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Virus Diseases of Seven Species of Forage Legumes in the Southeastern United States. M. R. McLaughlin, Research Plant Pathologist, U. S. Department of Agriculture, Agricultural Research Service, Crop Science Research Laboratory, Forage Research Unit, P. O. Box 5367, Mississippi State, MS 39762. D. L. Boykin, Mathematical Statistician, U. S. Department of Agriculture, Agricultural Research Service, Mid South Area, Jamie Whitten Delta States Research Center, P. O. Box 225, Stoneville, MS 38776. Plant Dis. 72:539-542. Accepted for publication 11 January 1988. This article is in the public domain and not copyrightable. It may be freely reprinted with customary crediting of the source. The American Phytopathological Society, 1988. DOI: 10.1094/PD-72-0539.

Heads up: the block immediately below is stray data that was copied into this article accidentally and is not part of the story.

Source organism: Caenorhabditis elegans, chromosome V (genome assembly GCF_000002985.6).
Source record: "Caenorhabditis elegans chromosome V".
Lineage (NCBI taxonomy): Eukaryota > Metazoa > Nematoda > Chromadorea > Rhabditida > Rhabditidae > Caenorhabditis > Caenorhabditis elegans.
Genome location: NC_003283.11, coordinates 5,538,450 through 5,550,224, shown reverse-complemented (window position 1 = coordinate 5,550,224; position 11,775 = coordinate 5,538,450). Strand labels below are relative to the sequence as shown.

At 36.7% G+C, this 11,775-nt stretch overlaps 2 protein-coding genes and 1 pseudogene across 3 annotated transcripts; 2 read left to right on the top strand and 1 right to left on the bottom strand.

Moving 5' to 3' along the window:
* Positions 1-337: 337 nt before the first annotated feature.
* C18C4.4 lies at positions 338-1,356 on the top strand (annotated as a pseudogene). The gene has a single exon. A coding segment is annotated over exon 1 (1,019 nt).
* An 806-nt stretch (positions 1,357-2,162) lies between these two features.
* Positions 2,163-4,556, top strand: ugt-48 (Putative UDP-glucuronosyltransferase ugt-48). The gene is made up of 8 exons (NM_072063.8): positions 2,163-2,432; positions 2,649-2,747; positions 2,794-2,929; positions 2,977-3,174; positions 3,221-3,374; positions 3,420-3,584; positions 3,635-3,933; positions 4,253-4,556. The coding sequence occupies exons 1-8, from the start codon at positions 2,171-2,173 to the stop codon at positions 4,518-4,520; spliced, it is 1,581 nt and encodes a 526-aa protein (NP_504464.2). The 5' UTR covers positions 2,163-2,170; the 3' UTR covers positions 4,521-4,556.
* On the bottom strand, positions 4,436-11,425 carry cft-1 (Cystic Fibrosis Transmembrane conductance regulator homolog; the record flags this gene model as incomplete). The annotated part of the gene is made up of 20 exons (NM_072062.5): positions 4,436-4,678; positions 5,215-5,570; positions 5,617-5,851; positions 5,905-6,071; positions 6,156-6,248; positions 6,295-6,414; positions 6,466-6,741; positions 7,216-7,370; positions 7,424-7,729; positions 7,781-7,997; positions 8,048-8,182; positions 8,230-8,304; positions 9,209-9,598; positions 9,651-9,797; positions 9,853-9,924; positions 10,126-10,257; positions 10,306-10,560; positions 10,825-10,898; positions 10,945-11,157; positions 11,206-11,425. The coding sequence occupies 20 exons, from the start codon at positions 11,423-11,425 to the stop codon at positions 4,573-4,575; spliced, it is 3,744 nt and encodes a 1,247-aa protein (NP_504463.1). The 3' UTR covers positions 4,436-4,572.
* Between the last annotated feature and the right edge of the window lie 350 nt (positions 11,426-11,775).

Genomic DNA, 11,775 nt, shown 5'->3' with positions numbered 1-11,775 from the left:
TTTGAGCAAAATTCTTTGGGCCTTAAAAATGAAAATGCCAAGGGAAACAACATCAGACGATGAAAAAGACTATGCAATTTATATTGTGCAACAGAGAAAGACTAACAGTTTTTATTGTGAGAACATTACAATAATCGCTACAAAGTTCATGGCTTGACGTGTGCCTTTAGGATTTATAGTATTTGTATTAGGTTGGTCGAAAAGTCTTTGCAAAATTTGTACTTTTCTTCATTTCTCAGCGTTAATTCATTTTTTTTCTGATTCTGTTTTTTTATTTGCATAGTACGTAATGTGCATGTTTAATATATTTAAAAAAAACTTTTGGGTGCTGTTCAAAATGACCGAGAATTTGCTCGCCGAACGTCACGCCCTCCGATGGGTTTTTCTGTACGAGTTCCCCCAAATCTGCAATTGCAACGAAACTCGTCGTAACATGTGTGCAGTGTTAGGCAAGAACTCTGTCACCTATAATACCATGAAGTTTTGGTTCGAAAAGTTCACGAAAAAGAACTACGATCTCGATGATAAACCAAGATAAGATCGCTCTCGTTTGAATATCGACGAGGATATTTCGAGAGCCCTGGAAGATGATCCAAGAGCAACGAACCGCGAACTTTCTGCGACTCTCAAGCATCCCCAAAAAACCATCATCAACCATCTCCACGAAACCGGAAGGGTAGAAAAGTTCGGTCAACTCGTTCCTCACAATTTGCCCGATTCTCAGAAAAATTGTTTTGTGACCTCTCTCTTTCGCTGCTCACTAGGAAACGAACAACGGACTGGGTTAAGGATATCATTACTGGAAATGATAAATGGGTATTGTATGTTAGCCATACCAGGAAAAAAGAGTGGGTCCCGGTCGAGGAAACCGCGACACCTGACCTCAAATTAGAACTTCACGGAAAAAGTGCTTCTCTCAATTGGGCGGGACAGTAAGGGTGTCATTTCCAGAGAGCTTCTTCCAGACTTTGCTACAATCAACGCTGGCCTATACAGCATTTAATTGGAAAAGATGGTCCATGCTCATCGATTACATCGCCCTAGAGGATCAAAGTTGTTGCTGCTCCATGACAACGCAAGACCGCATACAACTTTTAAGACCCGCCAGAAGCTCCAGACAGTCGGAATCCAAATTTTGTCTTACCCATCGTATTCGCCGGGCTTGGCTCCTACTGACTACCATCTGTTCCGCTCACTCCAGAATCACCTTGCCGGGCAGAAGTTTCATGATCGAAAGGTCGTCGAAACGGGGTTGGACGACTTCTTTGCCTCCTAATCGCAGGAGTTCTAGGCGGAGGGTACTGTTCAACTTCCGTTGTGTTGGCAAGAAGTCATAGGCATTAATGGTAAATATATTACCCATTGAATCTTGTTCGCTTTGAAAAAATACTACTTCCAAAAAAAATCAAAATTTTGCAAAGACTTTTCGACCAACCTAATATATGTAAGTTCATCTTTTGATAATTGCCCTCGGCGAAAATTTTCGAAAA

Researchers in 11 southeastern states conducted a regional test comparing the incidence of several virus diseases in seven species of forage legumes. The “seven species test” was conducted in 1978, 1979, and 1980 and included alfalfa, alsike clover, arrowleaf clover, crimson clover, red clover, subterranean clover, and white clover. Alfalfa mosaic virus (AMV), bean yellow mosaic virus (BYMV), clover yellow vein virus (CYVV), peanut stunt virus (PSV), red clover vein mosaic virus (RCVMV) and white clover mosaic virus (WCMV) were detected in plants of all seven species. Infections by AMV, RCVMV, and WCMV were relatively fewer than those by BYMV, CYVV, and PSV. The incidences of AMV and RCVMV did not differ significantly among the seven species. Statistically significant differences among the seven species were observed in the incidences of BYMV, CYVV, PSV, and WCMV. Relatively high incidences of BYMV infections were observed in alsike, subterranean, and red clovers and PSV infections in white clover.